Each of the “Ambience” tracks has a “Combat” counterpart (i.e. “Oppression Ambience” and “Oppression Combat”). These are more up-tempo and energized versions of their counterparts. They accompanied the action on the screen quite well and actually included some versions of Wynn’s theme (in particular, Jake Kaufman and Dan Wentz’s “Vindication Combat”).

Jake Kaufman is the only other composer besides Tim Wynn with solo credit for some tracks. His pieces have a much more pronounced electronic feel to them and are around six minutes each in length – all quite different from each other. Interestingly enough, they all give a similar sense of military operations and danger – which is precisely the action playing out on screen. These tracks are also vastly different from the previous Ambience/Combat tracks, and on the complete opposite side of the field from Tim Wynn’s orchestral preludes. The only exception to this is Kaufman’s “Mission Final” – an intense, loud, string and horn-heavy fanfare that’ll have you reaching for your hammer against the EDF or hiding under your bed. This track also makes exceptional use of Wynn’s themes.

George Oldziey and Dan Wentz provided several tracks near the end of the soundtrack that are much more in line with what Wynn has done previously. They are more orchestral in nature and far more percussive than Kaufman’s. These tracks feature titles like “Calm”, “Storm”, and “Faction” and are as understated and effective as their titles.

Red Faction Guerrilla’s soundtrack is a ridiculous bargain. It is currently on sale for $7.99 on Amazon and is a jam-packed experience. The music is nearly all very good with some even excelling to the levels of any great game soundtrack (in particular Timothy Wynn’s opening pieces and Kaufman’s “Mission Final”). It does, however, feel a bit schizophrenic. It was hard to believe that Wynn’s “Defiance” and Kaufman’s “Demolitions Master Activity” were scoring the same game even with Kaufman’s use of Wynn’s theme. The most unfortunate part is that despite all the hours I have invested into this spectacular game, Wynn’s theme was lost even on my musical ears and I fear a lot of these musical ideas from Kaufman, Wentz, etc. will get lost in the shuffle of the player’s destruction of Mars. There are very few (if any) moments in the game that allow the player to indulge in the drama of the music.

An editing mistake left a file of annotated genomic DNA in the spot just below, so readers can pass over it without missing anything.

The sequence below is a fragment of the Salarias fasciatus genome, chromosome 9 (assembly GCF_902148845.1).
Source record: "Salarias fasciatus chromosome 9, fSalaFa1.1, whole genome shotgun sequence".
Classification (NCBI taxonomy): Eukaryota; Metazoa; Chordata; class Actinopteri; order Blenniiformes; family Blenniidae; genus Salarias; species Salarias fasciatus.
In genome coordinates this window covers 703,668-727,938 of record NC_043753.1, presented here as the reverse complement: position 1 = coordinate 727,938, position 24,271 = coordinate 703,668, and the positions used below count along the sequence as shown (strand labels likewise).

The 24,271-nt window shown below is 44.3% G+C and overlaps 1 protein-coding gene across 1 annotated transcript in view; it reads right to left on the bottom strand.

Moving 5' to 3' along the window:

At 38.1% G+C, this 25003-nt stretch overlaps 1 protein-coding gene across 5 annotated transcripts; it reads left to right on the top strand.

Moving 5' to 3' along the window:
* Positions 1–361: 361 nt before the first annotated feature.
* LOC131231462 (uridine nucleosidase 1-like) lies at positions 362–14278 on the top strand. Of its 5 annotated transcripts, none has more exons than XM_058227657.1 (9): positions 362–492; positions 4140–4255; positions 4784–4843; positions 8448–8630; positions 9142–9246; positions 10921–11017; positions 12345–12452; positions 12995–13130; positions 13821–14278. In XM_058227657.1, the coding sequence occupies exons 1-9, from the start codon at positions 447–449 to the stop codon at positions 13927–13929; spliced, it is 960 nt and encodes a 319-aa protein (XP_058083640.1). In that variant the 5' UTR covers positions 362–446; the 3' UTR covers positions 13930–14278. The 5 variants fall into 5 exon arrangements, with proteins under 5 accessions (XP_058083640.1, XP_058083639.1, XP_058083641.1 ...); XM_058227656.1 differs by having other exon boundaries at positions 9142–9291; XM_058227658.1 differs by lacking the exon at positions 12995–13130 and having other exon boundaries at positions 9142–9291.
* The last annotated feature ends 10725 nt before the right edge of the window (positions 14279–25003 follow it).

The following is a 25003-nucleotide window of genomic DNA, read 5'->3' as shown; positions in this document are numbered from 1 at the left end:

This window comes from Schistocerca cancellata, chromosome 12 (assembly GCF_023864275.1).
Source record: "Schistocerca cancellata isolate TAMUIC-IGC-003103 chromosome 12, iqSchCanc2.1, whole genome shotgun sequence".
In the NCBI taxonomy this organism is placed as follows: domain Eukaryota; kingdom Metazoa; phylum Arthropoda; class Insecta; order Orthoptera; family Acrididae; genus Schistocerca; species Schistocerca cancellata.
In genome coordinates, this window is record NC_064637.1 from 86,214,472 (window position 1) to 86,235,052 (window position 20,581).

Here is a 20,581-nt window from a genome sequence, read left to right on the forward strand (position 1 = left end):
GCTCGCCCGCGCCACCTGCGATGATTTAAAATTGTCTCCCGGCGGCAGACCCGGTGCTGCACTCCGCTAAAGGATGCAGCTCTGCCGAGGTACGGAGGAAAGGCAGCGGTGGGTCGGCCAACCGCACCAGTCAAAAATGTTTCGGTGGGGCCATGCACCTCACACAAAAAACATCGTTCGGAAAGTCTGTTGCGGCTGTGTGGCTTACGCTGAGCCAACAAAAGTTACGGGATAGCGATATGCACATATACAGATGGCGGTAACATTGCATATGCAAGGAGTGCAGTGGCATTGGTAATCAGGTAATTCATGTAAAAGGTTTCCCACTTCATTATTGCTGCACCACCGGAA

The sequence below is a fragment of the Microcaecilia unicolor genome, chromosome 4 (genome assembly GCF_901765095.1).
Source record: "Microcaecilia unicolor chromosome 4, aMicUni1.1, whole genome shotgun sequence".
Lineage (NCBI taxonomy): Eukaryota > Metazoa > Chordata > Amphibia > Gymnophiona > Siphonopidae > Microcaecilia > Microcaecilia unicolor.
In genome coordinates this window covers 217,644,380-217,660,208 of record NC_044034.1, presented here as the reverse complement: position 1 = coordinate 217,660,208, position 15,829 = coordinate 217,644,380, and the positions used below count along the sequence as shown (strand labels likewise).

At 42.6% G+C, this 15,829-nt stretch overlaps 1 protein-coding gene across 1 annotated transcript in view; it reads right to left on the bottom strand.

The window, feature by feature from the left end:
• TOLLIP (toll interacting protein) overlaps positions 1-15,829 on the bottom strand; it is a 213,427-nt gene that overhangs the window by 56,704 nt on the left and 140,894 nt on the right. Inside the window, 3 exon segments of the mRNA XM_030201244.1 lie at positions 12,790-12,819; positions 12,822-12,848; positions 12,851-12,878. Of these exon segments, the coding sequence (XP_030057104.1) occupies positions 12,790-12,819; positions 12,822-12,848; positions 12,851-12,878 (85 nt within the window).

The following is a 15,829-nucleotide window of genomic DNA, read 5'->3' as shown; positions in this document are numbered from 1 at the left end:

“Good music is always welcome,” says our Jayson Napolitano, but what makes a soundtrack more effective is our ability to recount the experiences we had when first listening to it and to relive them as we see fit. Unfortunately, despite some of its spectacular themes and exciting music, it was not implemented into the game very well. Perhaps the somewhat loose story and non-linear nature of the game made me numb to the dramatic ideas the music was trying to enhance. I can only hope that any forthcoming downloadable content will give players a chance to have these memorable dramatic and musical moments, as these tracks and composers are clearly capable of providing plenty of these.

In short, buy it.

Tags: , , , , , , ,


« Next Post

Previous Post »

More like this Post